How to avoid falling into the Twitter security black hole

Seeing areas of black on Don't even run your mouse over it, never mind clicking on it, it's a nasty security hole waiting for you to fall into it.

Twitter has a big problem. A new security design flaw is now being heavily exploited. Here's what you need to know now.

First, don't use Twitter. Third-party programs, such as TweetDeck, twhirl, and Twitterfall seem to be immune to the problem.

If you are using Twitter, the security hole will "appear" to be a block of black text. What it actually is though is a tiny JavaScript program. If you even just place your mouse over the text, no need to click, you'll activate the program. This "mouseover bug" can then launch potentially malicious pop-ups, send you up to third-party sites, or even send out more tweets, thus spreading the problem.

On other Twitter readers though the exploit code, which uses the OnMouseOver JavaScript command, will show up as a code fragment. The one below, for example, showed up as coming from a friend earlier today:

onmouseover="document.getElementById('status').value='RT Matsta';$('.status-update-form').submit();"class="mod

The root of the problem is a cross-site scripting (XSS) vulnerability in the Twitter Web page. As such, it can potentially affect you no matter what operating system or Web browser you're using. Really, your best move is just to avoid the Twitter site until the problem is fixed.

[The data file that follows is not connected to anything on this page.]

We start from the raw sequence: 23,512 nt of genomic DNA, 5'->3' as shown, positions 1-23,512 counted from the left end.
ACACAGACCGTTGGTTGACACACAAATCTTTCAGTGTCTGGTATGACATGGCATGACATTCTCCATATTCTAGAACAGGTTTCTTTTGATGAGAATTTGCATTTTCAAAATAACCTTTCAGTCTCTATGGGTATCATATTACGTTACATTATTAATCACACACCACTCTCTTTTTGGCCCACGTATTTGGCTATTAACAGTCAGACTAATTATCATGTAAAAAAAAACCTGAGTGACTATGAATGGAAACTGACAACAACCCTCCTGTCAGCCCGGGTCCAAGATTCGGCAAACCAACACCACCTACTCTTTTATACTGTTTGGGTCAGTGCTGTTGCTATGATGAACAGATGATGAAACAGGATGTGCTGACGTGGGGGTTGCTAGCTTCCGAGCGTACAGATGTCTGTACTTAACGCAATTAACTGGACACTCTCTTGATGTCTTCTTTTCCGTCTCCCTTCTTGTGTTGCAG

You can also avoid falling into this security hole by turning off JavaScript in your browser. Unfortunately, that "fix" will make many popular sites less usable. If that's the way you want to go though, here's how to do it in the most popular browsers:


1. Select the Tool tab at the top right-hand corner

2. Click on Preferences

3. Go to "Under The Hood"

4. Click on "Content Settings"

5. Click on the "JavaScript" tab

6. Click on: "Do not allow any site to run JavaScript."

7. Click on Close

Internet Explorer

1. Select Internet Options from the Tools menu.

2. Click the Security tab.

3. Click Custom level in Security level for this zone.

4. Scroll down to Scripting, near the bottom of the list.

5. Under Active scripting, choose Disable.

6. Click OK to leave Security Settings. Click OK to leave Internet Options. Firefox

1. Select Options from the Tools drop-down menu.

2. Select the Content section from the options at the top of the pop-up page.

3. Uncheck the "Enable JavaScript" box.

4. Click OK. Safari

1. Select Preferences from the Safari drop-down menu.

2. Select the Security section from the options at the top of the pop-up page.

3. Under "Web Content," uncheck the "Enable JavaScript" box.

4. Close the Security window.

Twitter cliams they just fixed the problem. I'm not ready to give the all-clear yet myself. I'm still using Twitter, but I'm only doing it with my favorite Twitter application, Twitterfall.

At the same time, I'm finding this a painful reminder of just fragile and insecure many popular Web sites really are. It's enough to make me miss the "Fail Whale."

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